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Jumping to a new level on Connacht Grand Prix circuit

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Date Published: {J}

THE Olympic Saddlery Connacht Grand Prix League 2011 kicks off at Claremorris Equitation Club this Sunday, with a host of Galway riders competing for the overall prize fund of €45,000 in the 11-leg series.

Charged with the smooth running of the competition – which is heading into its fifth year – are Connacht Coordinator, Tom Dixon and Chairman of the League, Mark Duffy. Both men believe this year’s Grand Prix League will be bigger and better than ever.

“It has proved to be a huge success over the last four years,” says Dixon. “The entries are getting bigger and bigger each year and there is more and more prizemoney going into it. The League, though, has certainly bridged a gap, in that there was nothing really there for riders five years ago and now they have a competition that has proved to be a huge success. It has given, I suppose, riders the opportunity to better themselves before they move on to the national scene.”

While the average competing at any one show is 50, larger events, such as the Galway County Show, would have over 100 riders vying for the honours. In the first three years of the competition, Claremorris’ Karl Hanley – who has since emigrated and is running a successful yard in Germany – took the overall accolade, while Mohill’s John McGuinness pipped Gabriel Slattery of Irishtown for the title last year.

Galway riders have also featured prominently, with Michael Duffy – Mark’s nephew – not only winning a round of the League but also claiming the junior section title in 2010. With two new horses this year, the 16-year-old, who has won two silver medals at the European Pony Championships already, should give the older competitors a run for their money for the overall prize.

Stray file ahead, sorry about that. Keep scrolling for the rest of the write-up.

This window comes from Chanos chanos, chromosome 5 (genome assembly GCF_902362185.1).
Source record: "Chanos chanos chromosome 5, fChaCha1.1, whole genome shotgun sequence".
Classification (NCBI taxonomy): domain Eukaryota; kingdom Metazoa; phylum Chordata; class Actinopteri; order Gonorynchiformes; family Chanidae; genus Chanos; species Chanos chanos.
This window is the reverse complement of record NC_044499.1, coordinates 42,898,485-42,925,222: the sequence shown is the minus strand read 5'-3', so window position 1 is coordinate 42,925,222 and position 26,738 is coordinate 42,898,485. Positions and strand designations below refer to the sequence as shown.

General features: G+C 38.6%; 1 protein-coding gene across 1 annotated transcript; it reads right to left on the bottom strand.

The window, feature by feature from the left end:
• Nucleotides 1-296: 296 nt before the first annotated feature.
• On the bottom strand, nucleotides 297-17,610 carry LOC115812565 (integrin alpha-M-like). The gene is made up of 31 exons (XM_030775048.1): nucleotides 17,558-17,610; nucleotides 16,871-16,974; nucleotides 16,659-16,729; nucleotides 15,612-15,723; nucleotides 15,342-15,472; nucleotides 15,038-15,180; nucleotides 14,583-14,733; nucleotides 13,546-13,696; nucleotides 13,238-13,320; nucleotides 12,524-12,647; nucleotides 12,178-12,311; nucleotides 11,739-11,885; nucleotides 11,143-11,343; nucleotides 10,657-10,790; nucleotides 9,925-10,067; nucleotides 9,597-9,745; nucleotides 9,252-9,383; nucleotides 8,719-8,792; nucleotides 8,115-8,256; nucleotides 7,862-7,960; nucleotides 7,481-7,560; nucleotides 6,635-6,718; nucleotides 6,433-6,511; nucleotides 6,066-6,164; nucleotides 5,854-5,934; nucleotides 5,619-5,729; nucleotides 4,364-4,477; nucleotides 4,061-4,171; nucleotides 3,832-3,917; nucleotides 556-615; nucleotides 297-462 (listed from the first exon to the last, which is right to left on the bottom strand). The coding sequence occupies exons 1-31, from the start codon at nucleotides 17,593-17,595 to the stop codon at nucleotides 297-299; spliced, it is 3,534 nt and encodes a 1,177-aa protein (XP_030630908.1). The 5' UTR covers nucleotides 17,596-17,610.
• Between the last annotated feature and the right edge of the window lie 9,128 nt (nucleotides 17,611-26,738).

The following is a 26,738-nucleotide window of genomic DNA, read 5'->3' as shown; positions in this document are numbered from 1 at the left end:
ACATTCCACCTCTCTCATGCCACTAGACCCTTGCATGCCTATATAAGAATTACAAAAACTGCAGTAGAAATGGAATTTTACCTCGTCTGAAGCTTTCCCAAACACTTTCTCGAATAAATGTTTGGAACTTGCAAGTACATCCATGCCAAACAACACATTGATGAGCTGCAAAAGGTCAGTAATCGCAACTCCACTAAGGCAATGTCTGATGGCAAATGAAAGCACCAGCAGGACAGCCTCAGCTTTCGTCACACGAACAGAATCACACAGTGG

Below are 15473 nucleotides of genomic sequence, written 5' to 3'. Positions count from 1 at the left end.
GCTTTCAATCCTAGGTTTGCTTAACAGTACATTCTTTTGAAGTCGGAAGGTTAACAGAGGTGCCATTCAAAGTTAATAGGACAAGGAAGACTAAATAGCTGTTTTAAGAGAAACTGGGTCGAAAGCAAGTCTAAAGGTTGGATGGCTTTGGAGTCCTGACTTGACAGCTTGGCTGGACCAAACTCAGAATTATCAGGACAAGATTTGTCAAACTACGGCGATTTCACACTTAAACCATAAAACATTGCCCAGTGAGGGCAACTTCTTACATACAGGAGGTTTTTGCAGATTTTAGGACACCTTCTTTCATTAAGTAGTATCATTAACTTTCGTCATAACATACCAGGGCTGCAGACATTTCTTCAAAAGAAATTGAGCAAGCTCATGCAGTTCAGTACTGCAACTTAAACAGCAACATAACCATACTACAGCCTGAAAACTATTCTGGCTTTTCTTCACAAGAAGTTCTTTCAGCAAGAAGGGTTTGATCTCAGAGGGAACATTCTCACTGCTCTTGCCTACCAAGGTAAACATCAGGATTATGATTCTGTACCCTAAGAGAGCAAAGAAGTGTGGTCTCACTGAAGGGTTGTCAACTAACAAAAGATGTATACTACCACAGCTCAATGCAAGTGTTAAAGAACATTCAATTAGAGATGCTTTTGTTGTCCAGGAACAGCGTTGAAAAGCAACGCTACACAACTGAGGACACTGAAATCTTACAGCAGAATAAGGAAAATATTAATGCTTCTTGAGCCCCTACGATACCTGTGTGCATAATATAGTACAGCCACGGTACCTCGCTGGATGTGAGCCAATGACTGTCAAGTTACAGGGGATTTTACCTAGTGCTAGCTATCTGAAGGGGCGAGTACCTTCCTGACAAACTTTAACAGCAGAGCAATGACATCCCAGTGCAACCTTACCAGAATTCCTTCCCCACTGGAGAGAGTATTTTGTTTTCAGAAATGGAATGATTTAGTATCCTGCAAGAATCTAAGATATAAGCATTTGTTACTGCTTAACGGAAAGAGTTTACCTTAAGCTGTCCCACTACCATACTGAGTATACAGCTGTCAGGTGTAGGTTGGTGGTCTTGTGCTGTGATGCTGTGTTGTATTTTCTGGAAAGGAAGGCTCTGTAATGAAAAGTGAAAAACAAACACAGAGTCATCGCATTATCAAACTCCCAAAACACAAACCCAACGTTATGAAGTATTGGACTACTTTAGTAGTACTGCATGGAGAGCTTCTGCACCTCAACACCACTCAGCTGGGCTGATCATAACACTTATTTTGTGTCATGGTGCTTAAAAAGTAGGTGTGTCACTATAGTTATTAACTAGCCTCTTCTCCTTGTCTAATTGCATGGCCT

Among the others the organisers expect to feature are Belclare’s Rachel Creaven; the Lee family and Evan Flynn from Headford; Gort’s Jessica Burke, who won a gold medal at the European Pony Championships; Clarinbridge’s Sinéad Conneely; Ardrahan’s Amanda Fahey; and Bohermore native Owen Horan.

Damien Griffin from Ballinasloe also receives special mention. “He has been very successful internationally, coming second in the Hickstead Speed Derby last year,” says Mark Duffy. “So, he would be well up there.

“There will also be a few new faces this year, such as Stephen Moore in Rockmount (Claregalway). He has three horses that have been upgraded and this year they are ready for the Connacht League. He has been gearing them up for it.”

Given the current economic climate, one would imagine that a sport generally regarded as an expensive endeavour would be suffering. Duffy, though, stresses this has not been the case. “We actually think it (the downturn) has helped the Connacht League. Because we have been able to keep the prize fund high, we believe we will attract more competitors.

“In fact, we have the same prizemoney on offer as the national league – and you have it all in your own region. So, it reduces the cost of travel and that, in turn, should galvanise the support for the Connacht League rather than take from it.”

This point is reiterated by Dixon. “Going to shows, people can see where the value for money is, particularly in relation to the prizemoney. The Connacht League has €45,000 on offer this year and, again, because of that, I think we will see a lot of extra interest from outside the region this year.”